PRD1, an icosahedra-shaped, 62 nm (diameter), double-stranded DNA bacteriophage with an internal membrane, has emerged as an important model virus for studying the manner in which microorganisms are transported through a variety of groundwater environments. The popularity of this phage for use in transport studies involving geologic media is due, in part, to its relative stability over a range of temperatures and low degree of attachment in aquifer sediments. Laboratory and field investigations employing PRD1 are leading to a better understanding of viral attachment and transport behaviors in saturated geologic media and to improved methods for describing mathematically subsurface microbial transport at environmentally significant field scales. Radioisotopic labeling of PRD1 is facilitating additional information about the nature of viral interactions with solid surfaces in geologic media, the importance of iron oxide surfaces, and allowing differentiation between inactivation and attachment in field-scale tracer tests.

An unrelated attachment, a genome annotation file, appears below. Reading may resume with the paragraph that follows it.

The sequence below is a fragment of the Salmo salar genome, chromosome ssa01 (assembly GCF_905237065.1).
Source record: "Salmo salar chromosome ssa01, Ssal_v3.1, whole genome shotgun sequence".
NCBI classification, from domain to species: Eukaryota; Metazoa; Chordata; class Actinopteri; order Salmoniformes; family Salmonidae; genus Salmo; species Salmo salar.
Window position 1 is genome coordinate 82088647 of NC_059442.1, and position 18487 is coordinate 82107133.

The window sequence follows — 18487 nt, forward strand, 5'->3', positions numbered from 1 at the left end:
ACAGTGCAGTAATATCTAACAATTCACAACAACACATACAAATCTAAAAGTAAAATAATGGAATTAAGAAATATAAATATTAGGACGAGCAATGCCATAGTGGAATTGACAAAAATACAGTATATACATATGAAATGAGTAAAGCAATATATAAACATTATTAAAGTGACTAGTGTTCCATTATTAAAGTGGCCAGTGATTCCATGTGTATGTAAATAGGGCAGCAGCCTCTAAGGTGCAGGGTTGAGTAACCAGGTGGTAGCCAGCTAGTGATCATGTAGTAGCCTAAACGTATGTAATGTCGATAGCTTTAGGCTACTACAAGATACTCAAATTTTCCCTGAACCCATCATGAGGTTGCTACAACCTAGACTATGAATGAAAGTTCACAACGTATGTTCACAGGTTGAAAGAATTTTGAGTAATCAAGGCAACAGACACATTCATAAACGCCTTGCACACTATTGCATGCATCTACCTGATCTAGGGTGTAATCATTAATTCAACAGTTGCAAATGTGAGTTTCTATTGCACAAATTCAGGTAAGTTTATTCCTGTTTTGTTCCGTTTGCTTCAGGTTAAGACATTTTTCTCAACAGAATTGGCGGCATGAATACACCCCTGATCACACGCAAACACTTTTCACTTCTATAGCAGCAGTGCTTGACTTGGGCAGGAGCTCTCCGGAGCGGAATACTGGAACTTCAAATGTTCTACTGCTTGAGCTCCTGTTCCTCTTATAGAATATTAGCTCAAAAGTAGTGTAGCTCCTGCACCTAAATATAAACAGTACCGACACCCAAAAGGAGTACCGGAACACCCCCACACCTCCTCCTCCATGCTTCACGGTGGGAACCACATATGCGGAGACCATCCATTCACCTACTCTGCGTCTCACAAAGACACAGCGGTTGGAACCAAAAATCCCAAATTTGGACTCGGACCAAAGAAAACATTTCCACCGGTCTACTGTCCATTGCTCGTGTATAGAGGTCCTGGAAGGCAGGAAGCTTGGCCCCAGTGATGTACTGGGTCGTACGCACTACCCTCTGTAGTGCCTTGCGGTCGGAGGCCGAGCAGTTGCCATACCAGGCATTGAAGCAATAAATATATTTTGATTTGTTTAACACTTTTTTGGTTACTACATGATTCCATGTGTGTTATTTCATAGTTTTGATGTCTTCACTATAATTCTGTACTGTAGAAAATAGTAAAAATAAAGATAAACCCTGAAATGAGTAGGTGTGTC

|Publication Subtype||Journal Article|
|Title||Use of PRD1 bacteriophage in groundwater viral transport, inactivation, and attachment studies|
|Series title||FEMS Microbiology Ecology|
|Contributing office(s)||Toxic Substances Hydrology Program|
|Google Analytic Metrics||Metrics page|